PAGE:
Has The Army Really Developed A Super-COVID Vaccine?

Ever since the COVID-19 virus took hold of humanity, many people have been wondering if life ever go back to normal again. In many ways, things have improved since the initial coronavirus spread in 2020. Two effective vaccines are now available, and booster shots have been shown to offer additional protection and prevent hospitalizations in breakthrough cases (via the Centers for Disease Control). 

However, the highly contagious Omicron variant emerged in the weeks leading up to the holiday season, leaving many with a renwed sense of dread surrounding the ongoing pandemic. The good news, however, is that individuals who have been vaccinated are more likely to experience milder symptoms even if they do contract a breakthrough Omicron infection. They're also less likely to be hospitalized or to die, according to the Centers for Disease Control.

Still, it's only natural to worry about the possibility that scientists won't be able to keep up with any future new COVID-19 variants. Or can't they? A new report from the U.S. Army offers some real hope.

The Army's new vaccine may work against every COVID-19 variant

The U.S. Army recently announced their development of the Spike Ferritin Nanoparticle (SpFN) COVID-19 vaccine, which could prove to be the ultimate knockout punch against the pandemic. The uniquely shaped protein in the vaccine appears to have the ability to offer protection against a wide variety of "spike proteins" (per US News).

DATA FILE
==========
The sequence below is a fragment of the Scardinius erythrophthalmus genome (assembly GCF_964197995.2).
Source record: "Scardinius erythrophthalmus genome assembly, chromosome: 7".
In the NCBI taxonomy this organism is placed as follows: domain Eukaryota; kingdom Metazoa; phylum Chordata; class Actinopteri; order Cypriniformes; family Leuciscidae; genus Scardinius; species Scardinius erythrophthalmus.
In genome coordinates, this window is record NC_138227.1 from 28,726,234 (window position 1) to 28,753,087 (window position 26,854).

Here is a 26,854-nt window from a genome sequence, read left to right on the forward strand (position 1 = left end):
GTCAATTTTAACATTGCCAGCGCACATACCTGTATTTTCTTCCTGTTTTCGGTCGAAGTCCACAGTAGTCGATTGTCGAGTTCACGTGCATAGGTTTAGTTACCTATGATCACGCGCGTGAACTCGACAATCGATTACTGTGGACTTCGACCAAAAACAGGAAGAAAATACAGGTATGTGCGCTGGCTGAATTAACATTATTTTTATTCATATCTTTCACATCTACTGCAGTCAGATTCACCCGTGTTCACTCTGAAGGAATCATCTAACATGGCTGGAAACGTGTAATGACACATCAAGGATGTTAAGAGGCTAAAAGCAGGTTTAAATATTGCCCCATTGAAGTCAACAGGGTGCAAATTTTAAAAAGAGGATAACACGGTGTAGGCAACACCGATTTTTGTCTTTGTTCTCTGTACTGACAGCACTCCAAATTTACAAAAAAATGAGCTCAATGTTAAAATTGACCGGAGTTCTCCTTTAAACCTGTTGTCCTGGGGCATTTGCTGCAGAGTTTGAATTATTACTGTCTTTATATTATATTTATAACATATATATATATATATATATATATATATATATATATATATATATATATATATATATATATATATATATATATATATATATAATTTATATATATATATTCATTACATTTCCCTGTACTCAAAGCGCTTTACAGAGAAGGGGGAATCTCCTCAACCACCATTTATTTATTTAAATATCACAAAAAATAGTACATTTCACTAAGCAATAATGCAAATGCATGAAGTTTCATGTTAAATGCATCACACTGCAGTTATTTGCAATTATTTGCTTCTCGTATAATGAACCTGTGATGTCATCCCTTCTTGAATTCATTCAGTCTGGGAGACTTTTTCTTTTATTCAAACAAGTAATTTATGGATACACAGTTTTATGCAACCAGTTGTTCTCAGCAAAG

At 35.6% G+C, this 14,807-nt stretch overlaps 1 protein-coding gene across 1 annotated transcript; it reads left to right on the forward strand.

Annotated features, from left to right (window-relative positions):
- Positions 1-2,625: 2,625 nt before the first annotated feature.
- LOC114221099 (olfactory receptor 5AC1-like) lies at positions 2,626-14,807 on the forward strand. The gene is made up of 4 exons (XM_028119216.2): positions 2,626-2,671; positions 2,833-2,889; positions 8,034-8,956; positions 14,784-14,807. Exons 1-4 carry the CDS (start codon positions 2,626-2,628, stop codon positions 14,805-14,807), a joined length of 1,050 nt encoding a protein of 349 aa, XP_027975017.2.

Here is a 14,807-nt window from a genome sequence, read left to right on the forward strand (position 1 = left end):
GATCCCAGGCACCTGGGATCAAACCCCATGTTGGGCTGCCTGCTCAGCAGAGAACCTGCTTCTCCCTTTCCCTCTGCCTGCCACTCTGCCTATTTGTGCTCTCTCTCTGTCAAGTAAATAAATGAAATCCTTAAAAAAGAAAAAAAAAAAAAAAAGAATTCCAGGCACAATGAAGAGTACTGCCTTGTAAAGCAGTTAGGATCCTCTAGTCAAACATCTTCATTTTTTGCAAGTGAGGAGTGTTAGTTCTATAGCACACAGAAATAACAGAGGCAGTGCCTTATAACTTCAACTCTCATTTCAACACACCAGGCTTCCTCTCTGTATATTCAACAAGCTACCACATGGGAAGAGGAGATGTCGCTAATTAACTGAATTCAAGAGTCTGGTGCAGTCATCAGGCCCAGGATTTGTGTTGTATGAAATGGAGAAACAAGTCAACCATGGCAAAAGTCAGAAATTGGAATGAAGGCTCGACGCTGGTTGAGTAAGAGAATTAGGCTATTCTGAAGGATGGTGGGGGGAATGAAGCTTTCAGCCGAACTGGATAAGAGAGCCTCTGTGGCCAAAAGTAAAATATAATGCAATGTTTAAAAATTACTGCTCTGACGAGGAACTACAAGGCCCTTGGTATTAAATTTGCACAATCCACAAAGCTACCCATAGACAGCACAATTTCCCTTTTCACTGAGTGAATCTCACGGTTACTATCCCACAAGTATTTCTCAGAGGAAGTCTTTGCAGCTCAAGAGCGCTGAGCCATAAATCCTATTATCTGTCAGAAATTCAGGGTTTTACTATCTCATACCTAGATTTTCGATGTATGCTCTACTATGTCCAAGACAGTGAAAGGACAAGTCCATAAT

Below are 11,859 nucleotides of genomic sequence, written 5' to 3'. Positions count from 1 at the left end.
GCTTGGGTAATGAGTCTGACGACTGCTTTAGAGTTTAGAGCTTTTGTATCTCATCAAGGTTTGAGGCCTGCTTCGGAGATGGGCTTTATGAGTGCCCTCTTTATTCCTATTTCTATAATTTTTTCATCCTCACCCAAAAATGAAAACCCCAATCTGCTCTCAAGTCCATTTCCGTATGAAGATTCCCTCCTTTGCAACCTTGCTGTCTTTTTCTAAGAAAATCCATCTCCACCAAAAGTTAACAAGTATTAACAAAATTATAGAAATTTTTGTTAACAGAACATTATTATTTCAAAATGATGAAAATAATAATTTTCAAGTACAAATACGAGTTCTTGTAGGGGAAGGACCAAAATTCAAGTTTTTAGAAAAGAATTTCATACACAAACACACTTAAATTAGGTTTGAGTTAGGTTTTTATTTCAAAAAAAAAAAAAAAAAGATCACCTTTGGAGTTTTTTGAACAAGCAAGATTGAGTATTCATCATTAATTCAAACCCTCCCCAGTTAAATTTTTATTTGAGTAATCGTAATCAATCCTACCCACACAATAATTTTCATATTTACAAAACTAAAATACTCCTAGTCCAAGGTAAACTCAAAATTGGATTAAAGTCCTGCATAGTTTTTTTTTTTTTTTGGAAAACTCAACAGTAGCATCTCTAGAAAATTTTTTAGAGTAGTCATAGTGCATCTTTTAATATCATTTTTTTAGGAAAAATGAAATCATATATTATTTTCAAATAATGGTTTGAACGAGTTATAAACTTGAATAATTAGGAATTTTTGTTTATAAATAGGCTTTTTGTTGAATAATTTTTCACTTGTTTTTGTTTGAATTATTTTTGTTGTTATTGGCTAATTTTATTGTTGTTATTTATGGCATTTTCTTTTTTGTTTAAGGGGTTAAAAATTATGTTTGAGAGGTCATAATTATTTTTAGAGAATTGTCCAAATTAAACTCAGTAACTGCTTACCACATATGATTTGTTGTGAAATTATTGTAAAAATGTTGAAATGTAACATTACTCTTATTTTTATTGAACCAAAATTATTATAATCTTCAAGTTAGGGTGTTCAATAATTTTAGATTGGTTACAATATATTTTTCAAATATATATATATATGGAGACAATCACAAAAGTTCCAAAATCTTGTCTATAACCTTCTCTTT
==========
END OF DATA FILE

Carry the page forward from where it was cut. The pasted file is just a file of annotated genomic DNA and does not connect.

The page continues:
Dr. Kayvon Modjarrad, the co-inventor of the SpFN vaccine, said in a press release, "Our strategy has been to develop a 'pan-coronavirus' vaccine technology that could potentially offer safe, effective and durable protection against multiple coronavirus strains and species." 

The SpFN jab has already shown to be effective in trials involving Rhesus macaque monkeys (via Science), and it is already undergoing human trials with early results expected to be released in the new year. If they show a similar response in the human subjects, this could pave the way for a true "universal vaccine" that would offer protection against both existing and new COVID-19 variants. In other words, we could be getting closer to the day when COVID-19 really is as preventable as measles, polio, and other diseases that once ran rampant. And when that happens, the world can finally open up for good.